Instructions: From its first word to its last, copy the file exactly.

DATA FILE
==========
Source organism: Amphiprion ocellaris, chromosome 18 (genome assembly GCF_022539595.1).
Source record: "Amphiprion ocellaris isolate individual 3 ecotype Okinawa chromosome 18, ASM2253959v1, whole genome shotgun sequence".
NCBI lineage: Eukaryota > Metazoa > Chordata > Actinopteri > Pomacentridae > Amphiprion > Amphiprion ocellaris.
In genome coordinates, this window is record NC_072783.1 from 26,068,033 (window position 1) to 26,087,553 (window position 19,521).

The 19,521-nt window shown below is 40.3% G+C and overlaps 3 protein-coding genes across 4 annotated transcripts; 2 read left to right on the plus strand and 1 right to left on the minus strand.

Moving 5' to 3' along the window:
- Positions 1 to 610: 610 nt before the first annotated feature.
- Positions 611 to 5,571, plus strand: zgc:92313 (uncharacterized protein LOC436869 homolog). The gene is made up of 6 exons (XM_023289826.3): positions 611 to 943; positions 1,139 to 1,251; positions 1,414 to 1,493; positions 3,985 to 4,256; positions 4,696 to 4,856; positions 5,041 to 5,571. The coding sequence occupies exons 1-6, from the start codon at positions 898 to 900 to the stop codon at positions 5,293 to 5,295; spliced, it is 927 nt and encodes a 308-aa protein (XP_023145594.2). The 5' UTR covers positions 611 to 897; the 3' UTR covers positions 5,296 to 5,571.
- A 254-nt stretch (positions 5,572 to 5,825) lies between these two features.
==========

Source organism: Amphiprion ocellaris, chromosome 18 (genome assembly GCF_022539595.1).
Source record: "Amphiprion ocellaris isolate individual 3 ecotype Okinawa chromosome 18, ASM2253959v1, whole genome shotgun sequence".
NCBI lineage: Eukaryota > Metazoa > Chordata > Actinopteri > Pomacentridae > Amphiprion > Amphiprion ocellaris.
In genome coordinates, this window is record NC_072783.1 from 26,068,033 (window position 1) to 26,087,553 (window position 19,521).

The 19,521-nt window shown below is 40.3% G+C and overlaps 3 protein-coding genes across 4 annotated transcripts; 2 read left to right on the plus strand and 1 right to left on the minus strand.

Moving 5' to 3' along the window:
- Positions 1 to 610: 610 nt before the first annotated feature.
- Positions 611 to 5,571, plus strand: zgc:92313 (uncharacterized protein LOC436869 homolog). The gene is made up of 6 exons (XM_023289826.3): positions 611 to 943; positions 1,139 to 1,251; positions 1,414 to 1,493; positions 3,985 to 4,256; positions 4,696 to 4,856; positions 5,041 to 5,571. The coding sequence occupies exons 1-6, from the start codon at positions 898 to 900 to the stop codon at positions 5,293 to 5,295; spliced, it is 927 nt and encodes a 308-aa protein (XP_023145594.2). The 5' UTR covers positions 611 to 897; the 3' UTR covers positions 5,296 to 5,571.
- A 254-nt stretch (positions 5,572 to 5,825) lies between these two features.